What do you think?

Tuesday, November 8, 2011

Gaming | The Elder Scrolls V: Skyrim (Part 1)

Friday is the big day, the day that Skyrim goes on sale. Elder Scrolls IV: Oblivion, the predecessor, is easily one of my favorite console RPG's of all time - in my mind, the only thing that could be better than Oblivion Game of the Year edition, is a whole new game.

From the official site:

The Empire of Tamriel is on the edge. The High King of Skyrim has been murdered.
Alliances form as claims to the throne are made. In the midst of this conflict, a far more dangerous, ancient evil is awakened. Dragons, long lost to the passages of the Elder Scrolls, have returned to Tamriel.
The future of Skyrim, even the Empire itself, hangs in the balance as they wait for the prophesized Dragonborn to come; a hero born with the power of The Voice, and the only one who can stand amongst the dragons.
Here's an exclusive video from G4TV, from the E3 convention over the summer.

This looks amazing! I've already reserved my copy.

Too many thoughts and too much excitement for just one post... but

... Improved graphics engine looks great;
... Improved character customization
- special moves
- Duel wielding (!)
- custom skill tree
... 16 miles of terrain, 150 dungeons
... He said, "You can climb to the top of that mountain." I remember being stuck on the side of countless hills in Oblivion.

I'm going to go find some more information and screenshots and videos; In the meantime, what do you think? Any readers of this blog looking forward to Skyrim's release?

Monday, November 7, 2011

Reading Journal, Fall 2011

Sometime this past summer, I put all of my books into storage... thinking that it wouldn't be in there long.

Boy, was I wrong. And then I've been busy. The last few months, I've read less than at any time in the last couple years. Shame on me.

Moving right along.

R. Scott Bakker, The Darkness that Comes Before (The Prince of Nothing), Book One.

From Amazon:

Strikingly original in its conception, ambitious in scope, with characters engrossingly nd vividly drawn, the first book in R. Scott Bakker's Prince of Nothing series creates a remarkable world from whole cloth-its language and classes of people, its cities, religions, mysteries, taboos, and rituals-the kind of all-embracing universe Tolkien and Herbert created unforgettably in the epic fantasies The Lord of the Rings and Dune. It's a world scarred by an apocalyptic past, evoking a time both two thousand years past and two thousand years into the future, as untold thousands gather for a crusade. Among them, two men and two women are ensnared by a mysterious traveler, Anas├╗rimbor Kellhus-part warrior, part philosopher, part sorcerous, charismatic presence-from lands long thought dead. The Darkness That Comes Before is a history of this great holy war, and like all histories, the survivors write its conclusion.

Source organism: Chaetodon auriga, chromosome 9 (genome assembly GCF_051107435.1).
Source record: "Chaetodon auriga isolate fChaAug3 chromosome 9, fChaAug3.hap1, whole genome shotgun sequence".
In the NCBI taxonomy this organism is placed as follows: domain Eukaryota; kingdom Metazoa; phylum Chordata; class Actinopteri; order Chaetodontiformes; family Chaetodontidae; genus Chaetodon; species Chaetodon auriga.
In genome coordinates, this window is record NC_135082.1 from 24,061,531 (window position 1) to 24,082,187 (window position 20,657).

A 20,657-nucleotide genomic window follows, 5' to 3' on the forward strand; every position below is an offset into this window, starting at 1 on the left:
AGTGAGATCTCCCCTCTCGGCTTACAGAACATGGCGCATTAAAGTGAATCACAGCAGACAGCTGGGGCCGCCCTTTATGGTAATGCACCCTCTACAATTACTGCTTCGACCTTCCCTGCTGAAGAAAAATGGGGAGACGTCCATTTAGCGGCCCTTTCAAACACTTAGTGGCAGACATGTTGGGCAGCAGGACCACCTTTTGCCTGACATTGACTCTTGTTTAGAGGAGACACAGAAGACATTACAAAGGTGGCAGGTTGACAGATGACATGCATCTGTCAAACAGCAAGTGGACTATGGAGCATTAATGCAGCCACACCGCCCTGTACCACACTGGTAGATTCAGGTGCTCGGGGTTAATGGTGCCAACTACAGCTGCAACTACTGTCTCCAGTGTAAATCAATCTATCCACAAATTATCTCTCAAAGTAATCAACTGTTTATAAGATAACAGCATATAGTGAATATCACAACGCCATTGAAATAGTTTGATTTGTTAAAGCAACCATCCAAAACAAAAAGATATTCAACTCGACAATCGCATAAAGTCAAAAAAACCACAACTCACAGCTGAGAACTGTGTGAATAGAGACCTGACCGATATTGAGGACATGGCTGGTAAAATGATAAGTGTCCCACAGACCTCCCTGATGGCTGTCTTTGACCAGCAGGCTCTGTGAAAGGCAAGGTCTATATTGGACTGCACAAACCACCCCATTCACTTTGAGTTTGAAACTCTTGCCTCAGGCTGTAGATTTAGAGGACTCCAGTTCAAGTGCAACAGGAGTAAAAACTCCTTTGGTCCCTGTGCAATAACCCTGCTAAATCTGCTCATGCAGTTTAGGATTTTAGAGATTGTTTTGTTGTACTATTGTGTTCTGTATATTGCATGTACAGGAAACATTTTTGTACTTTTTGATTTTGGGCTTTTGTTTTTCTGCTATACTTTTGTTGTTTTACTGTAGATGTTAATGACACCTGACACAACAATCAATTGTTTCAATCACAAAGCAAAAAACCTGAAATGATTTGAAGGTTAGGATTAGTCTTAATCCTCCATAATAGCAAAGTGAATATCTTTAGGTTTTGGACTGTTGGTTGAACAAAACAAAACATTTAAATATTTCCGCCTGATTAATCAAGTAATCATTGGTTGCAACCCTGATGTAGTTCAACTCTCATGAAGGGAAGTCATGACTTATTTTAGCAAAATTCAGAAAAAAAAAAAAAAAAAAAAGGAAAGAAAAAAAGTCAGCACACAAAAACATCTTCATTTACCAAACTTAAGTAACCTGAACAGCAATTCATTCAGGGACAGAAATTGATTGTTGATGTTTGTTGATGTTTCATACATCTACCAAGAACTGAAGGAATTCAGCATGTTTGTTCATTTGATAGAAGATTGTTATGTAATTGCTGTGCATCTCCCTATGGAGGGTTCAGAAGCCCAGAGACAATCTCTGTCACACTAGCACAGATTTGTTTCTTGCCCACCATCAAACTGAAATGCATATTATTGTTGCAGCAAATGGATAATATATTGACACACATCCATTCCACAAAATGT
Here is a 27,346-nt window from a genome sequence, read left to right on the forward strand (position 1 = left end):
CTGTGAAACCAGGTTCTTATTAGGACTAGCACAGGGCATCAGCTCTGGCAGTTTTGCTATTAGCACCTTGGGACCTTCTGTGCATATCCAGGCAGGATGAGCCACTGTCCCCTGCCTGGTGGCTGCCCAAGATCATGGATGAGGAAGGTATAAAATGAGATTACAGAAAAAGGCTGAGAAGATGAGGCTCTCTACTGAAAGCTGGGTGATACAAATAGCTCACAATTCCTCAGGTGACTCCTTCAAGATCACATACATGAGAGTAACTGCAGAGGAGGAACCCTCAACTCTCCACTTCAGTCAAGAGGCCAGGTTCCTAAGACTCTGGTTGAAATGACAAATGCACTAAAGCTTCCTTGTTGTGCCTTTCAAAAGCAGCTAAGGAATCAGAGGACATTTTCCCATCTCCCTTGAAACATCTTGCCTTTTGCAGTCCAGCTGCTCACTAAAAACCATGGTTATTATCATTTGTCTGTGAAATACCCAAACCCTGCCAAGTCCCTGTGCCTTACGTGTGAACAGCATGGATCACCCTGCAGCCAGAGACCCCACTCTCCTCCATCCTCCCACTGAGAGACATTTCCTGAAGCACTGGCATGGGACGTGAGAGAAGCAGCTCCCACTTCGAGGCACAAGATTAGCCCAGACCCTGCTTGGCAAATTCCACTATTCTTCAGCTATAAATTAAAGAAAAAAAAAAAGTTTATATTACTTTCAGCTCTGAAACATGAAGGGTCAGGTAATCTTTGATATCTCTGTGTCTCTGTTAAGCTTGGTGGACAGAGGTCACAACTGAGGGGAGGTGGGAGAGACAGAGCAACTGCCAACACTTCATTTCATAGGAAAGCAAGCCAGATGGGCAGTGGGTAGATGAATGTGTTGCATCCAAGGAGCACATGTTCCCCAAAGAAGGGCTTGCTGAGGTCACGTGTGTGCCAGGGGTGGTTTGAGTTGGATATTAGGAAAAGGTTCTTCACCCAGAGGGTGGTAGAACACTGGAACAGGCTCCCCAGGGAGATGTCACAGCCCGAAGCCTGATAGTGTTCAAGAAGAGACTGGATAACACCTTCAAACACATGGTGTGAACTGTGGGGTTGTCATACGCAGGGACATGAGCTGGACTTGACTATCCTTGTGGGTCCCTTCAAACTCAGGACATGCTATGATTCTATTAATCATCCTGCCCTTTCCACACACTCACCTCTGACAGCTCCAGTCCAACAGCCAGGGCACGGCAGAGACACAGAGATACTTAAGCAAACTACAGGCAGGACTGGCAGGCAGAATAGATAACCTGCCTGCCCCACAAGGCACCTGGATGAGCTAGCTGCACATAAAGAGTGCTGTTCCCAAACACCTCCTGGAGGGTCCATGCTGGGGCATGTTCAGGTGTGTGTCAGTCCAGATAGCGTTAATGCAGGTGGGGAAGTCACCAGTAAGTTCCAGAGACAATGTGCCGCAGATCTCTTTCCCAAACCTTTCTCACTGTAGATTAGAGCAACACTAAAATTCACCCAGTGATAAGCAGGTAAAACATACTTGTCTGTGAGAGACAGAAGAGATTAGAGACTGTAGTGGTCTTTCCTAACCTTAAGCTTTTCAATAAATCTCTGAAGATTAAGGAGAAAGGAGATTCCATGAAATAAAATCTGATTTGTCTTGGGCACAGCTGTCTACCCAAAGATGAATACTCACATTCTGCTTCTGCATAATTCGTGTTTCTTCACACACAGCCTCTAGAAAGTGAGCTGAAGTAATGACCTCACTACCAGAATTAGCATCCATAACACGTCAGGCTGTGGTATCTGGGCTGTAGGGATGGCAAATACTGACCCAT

This book took me about a month to read. Bakker is a graduate philosopher, and it's obvious within the first 50 pages that this is not a light read. That's not a criticism - it is what it is. The characterizations, story arcs, and world building were all quite entertaining, and adroitly executed. The prose and the thematic elements are very dense, however.

It's not a tale for everyone. I found myself thinking quite a bit of Steven Erikson when reading this, though Bakker's style is somewhat different. It's perfect, in my opinion, that Erikson did the cover blurb. Fans of Steven Erikson would absolutely love this first book of the Prince of Nothing series.

George R.R. Martin, A Dance with Dragons.

From Amazon:

In the aftermath of a colossal battle, the future of the Seven Kingdoms hangs in the balance once again--beset by newly emerging threats from every direction. In the east, Daenerys Targaryen, the last scion of House Targaryen, rules with her three dragons as queen of a city built on dust and death. But Daenerys has three times three thousand enemies, and many have set out to find her. Yet, as they gather, one young man embarks upon his own quest for the queen, with an entirely different goal in mind.
To the north lies the mammoth Wall of ice and stone--a structure only as strong as those guarding it. There, Jon Snow, 998th Lord Commander of the Night’s Watch, will face his greatest challenge yet. For he has powerful foes not only within the Watch but also beyond, in the land of the creatures of ice.
And from all corners, bitter conflicts soon reignite, intimate betrayals are perpetrated, and a grand cast of outlaws and priests, soldiers and skinchangers, nobles and slaves, will face seemingly insurmountable obstacles. Some will fail, others will grow in the strength of darkness. But in a time of rising restlessness, the tides of destiny and politics will lead inevitably to the greatest dance of all. . . .
Dubbed “the American Tolkien” by Time magazine, George R. R. Martin has earned international acclaim for his monumental cycle of epic fantasy. Now the #1 New York Times bestselling author delivers the fifth book in his spellbinding landmark series--as both familiar faces and surprising new forces vie for a foothold in a fragmented empire.
Undoubtedly the most highly anticipated release of 2011, Martin's 5th installment in A Song of Ice and Fire finally brought us up to speed on all those characters missing from A Feast for Crows. More exciting, of course, with the debut of HBO's A Game of Thrones.

What can I say that hasn't been said? If you're this far along in the series, you're not going to quit reading it now. I think some of the reviews were generous, to be honest. But, in fairness, Martin's worst stuff is still much better than most of what's out there on the fantasy shelves.

Dragons has everything you've come to expect from Martin. Beautiful prose, story complexity, character growth and intrigue, and of course, realism, grittiness, grey morality, and death. It's amazing storytelling, and Martin is as good as people say he is.